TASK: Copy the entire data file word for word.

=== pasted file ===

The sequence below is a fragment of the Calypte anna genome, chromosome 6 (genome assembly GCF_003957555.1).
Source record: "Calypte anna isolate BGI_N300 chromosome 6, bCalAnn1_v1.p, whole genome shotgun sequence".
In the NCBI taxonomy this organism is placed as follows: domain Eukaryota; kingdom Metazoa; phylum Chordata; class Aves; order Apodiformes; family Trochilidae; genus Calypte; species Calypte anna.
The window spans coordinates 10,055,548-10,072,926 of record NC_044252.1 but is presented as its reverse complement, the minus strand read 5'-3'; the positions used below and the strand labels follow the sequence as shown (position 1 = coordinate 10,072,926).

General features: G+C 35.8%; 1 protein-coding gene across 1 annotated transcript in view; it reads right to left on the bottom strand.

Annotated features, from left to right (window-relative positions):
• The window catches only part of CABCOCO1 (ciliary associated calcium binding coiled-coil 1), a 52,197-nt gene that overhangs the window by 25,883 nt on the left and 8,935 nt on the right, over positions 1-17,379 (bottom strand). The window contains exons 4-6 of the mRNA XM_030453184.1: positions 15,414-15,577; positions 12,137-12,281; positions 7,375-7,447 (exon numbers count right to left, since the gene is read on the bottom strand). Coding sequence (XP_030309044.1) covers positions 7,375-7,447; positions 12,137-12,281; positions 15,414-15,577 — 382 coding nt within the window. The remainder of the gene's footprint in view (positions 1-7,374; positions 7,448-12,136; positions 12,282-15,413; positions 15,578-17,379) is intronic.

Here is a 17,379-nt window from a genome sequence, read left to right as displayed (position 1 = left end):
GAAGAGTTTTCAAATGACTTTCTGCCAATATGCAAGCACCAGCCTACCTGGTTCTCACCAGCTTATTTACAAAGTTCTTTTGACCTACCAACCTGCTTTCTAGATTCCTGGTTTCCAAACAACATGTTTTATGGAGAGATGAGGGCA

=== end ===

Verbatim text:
The sequence below is a fragment of the Calypte anna genome, chromosome 6 (genome assembly GCF_003957555.1).
Source record: "Calypte anna isolate BGI_N300 chromosome 6, bCalAnn1_v1.p, whole genome shotgun sequence".
In the NCBI taxonomy this organism is placed as follows: domain Eukaryota; kingdom Metazoa; phylum Chordata; class Aves; order Apodiformes; family Trochilidae; genus Calypte; species Calypte anna.
The window spans coordinates 10,055,548-10,072,926 of record NC_044252.1 but is presented as its reverse complement, the minus strand read 5'-3'; the positions used below and the strand labels follow the sequence as shown (position 1 = coordinate 10,072,926).

General features: G+C 35.8%; 1 protein-coding gene across 1 annotated transcript in view; it reads right to left on the bottom strand.

Annotated features, from left to right (window-relative positions):
• The window catches only part of CABCOCO1 (ciliary associated calcium binding coiled-coil 1), a 52,197-nt gene that overhangs the window by 25,883 nt on the left and 8,935 nt on the right, over positions 1-17,379 (bottom strand). The window contains exons 4-6 of the mRNA XM_030453184.1: positions 15,414-15,577; positions 12,137-12,281; positions 7,375-7,447 (exon numbers count right to left, since the gene is read on the bottom strand). Coding sequence (XP_030309044.1) covers positions 7,375-7,447; positions 12,137-12,281; positions 15,414-15,577 — 382 coding nt within the window. The remainder of the gene's footprint in view (positions 1-7,374; positions 7,448-12,136; positions 12,282-15,413; positions 15,578-17,379) is intronic.

Here is a 17,379-nt window from a genome sequence, read left to right as displayed (position 1 = left end):
GAAGAGTTTTCAAATGACTTTCTGCCAATATGCAAGCACCAGCCTACCTGGTTCTCACCAGCTTATTTACAAAGTTCTTTTGACCTACCAACCTGCTTTCTAGATTCCTGGTTTCCAAACAACATGTTTTATGGAGAGATGAGGGCA